Mulvey was chased in the 6th after giving up a triple to DH Johan Limonta (above, before the game) who scored on a groundout, and then walking Sean Kazmar. But his bullpen was solid and when Reno added two in the 8th off Manny Delcarmen (below) to make it 9-5, it looked like it was game over.


I should point out two things here: the night before, Reno blew a 1-run lead in the 9th and lost 9-6; and it was extremely cold by this time, as often happens in early spring games in the high desert. So the bullpen was struggling and the fans wanted to get home. Not a good combination.

Daniel Stange had thrown a strong 8th and was kept in for the 9th. He got Kazmar for the first out and then walked Dustin Ackley (2nd overall pick in 2009 and Seattle's #1 prospect). Tuiasosopo grounded to short but Cody Ransom threw wild to put runners on second and third, and Mangini knocked both in with a single. It was 9-7 and the fans were suddenly very restless.

Stange was done and Jordan Norberto was called on to close things out. He promptly hit Carlos Peguero, threw a wild pitch, and walked Alex Liddi to load the bases. Limonta followed with a run-scoring single to get Tacoma within one and then Mike Wilson doubled to give them the lead as the fans threw up their hands in disgust. Kazmar added an RBI groundout to make it 11-9 as the Rainiers finished with a 6-spot.



Denny Bautista closed for Tacoma, getting Wily Mo Pena (above) to strike out leading off and ending the game on a double play. The whole affair took an agonizing 3:24; the ugly result is below, blurred because I was shaking from the cold.




Game 2 - Reno 10, Tacoma 8

The final game of the trip was played on a beautiful Sunday afternoon; yesterday's chills long forgotten. But that was about the only difference as another scorefest was on tap.

It was 4-4 after 4 when Kazmar doubled home Wilson to give Tacoma the lead in the fifth. But Reno responded with a big fifth frame of their own, plating six on just three hits to make it 10-5. In the 7th, Liddi hit his second monster shot of the game to close within 4. After Reno's Rafael Rodriguez pitched a scoreless 8th, Kam Mickolio was called on to preserve the win. Keep in mind, the Aces' bullpen had blown 9th-inning leads the last two nights.


Peguero singled to lead off and Liddi drew a walk and the fans groaned in unison as another 9th inning meltdown appeared to be underway. After Josh Bard flew out, Wilson and Limonta singled to bring the Rainiers within 2 and the fans to their breaking point. After Kazmar flew out, Ackley (above, earlier in the game) sent one deep to center and it looked like the tilt would be tied. But Cole Gillespie tracked it down and made the game-ending catch to send the fans home with a win and end my 3-week journey with the only home-team victory in Nevada.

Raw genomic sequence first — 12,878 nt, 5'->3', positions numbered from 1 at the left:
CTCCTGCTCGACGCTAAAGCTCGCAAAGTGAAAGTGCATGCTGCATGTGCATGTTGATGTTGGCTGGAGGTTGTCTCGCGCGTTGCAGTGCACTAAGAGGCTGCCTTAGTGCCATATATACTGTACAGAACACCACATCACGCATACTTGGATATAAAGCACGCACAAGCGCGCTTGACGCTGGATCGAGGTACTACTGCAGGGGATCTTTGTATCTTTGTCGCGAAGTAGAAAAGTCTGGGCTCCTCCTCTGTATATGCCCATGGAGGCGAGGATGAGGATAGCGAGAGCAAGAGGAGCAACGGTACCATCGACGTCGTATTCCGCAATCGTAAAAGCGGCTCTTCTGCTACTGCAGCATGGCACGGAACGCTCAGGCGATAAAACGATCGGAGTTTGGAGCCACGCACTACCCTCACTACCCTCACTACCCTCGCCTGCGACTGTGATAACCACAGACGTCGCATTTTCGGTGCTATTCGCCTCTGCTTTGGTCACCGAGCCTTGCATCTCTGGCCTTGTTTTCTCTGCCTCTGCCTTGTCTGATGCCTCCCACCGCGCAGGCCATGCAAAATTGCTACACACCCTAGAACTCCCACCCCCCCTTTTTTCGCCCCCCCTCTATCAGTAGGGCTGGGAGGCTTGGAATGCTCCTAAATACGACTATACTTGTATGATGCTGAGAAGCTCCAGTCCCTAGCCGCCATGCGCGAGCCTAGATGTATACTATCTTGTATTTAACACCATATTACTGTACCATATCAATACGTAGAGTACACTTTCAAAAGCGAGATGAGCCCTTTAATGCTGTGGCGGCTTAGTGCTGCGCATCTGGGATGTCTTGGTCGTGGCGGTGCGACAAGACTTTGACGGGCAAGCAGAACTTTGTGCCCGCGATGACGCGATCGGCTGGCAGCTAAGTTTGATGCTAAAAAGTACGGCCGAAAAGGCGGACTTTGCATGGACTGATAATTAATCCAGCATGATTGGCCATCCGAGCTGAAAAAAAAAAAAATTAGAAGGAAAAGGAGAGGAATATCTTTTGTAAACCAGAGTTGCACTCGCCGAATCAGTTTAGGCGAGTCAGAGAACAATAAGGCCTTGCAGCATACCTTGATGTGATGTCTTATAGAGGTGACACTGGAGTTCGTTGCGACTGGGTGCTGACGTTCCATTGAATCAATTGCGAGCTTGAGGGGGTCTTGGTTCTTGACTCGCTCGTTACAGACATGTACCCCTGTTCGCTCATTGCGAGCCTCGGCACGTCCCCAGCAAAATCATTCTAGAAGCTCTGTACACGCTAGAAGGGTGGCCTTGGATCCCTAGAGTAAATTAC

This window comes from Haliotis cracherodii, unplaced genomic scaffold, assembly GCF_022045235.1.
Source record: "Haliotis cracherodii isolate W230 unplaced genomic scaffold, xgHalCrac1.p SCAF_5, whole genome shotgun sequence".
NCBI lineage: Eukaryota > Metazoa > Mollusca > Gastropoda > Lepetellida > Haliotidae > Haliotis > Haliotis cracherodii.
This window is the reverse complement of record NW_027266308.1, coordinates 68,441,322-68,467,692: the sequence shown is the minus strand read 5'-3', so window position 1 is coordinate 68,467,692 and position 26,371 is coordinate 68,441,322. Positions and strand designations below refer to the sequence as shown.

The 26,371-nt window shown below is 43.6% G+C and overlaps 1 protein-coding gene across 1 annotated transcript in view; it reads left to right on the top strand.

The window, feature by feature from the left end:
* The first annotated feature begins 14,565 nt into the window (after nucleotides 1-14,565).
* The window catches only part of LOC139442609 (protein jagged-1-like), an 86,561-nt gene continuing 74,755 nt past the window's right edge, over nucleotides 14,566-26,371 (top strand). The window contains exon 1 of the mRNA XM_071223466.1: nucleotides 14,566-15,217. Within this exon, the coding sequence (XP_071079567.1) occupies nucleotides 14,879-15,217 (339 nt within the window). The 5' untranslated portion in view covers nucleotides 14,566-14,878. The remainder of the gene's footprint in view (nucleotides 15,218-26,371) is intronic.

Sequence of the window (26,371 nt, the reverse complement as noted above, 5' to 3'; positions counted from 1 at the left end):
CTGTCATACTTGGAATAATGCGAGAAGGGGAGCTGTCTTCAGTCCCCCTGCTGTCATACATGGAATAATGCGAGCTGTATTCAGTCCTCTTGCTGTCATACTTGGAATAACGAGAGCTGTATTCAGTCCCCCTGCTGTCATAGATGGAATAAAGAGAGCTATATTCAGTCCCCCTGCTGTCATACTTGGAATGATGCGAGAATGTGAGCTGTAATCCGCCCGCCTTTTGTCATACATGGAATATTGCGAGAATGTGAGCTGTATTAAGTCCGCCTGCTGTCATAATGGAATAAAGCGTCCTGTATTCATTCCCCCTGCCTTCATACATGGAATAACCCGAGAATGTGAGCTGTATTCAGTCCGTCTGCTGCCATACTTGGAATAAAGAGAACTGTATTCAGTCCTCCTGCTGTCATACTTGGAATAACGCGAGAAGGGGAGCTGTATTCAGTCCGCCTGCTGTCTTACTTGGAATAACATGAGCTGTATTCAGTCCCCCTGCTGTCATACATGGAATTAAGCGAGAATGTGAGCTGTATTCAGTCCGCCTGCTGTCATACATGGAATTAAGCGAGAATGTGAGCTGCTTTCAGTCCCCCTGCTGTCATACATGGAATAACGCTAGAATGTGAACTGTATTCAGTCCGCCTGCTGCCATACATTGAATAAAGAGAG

Sean Burroughs on deck - note the pinstripes as the Aces have two home unis

David Winfree singles

After 20 runs on Saturday, another 18 on Sunday. Not an ideal way to end the trip but I'm glad to see the home team take the final game.

Notes

The Aces don't announce the starting lineups, which is a first. The only time the lineup is displayed is when the players take the field in the top of the first.

The 7th inning stretch here has an interesting feature. An inflatable baseball pops up above the centerfield fence and sings along with the fans.


One of the umpires for this series was Takeshi Hirabayshi (below), the first Japanese national to officiate in AAA. Would be good to see if he can make the majors and how the media here will respond, if at all.


Thanks to Aces' media relations chief Zak Basch for his assistance and answering some questions about the park and the team.

Next Up

I'm already back in Japan. I'll be attending a few NPB games this summer as part of my Stadium Journey work, but won't be reporting on those visits here. I'll also be working at a real job for a while as I don't want to risk my work visa like I did in 2009, so my travel will be limited for the next year if not longer. I'll still update the blog with other road trip ideas and commenting on sports in general, but it will be a relatively quiet 2011 with both the NFL and NBA likely to go through work stoppages. Regardless, check back on occasion to see what is happening.

Best,

Sean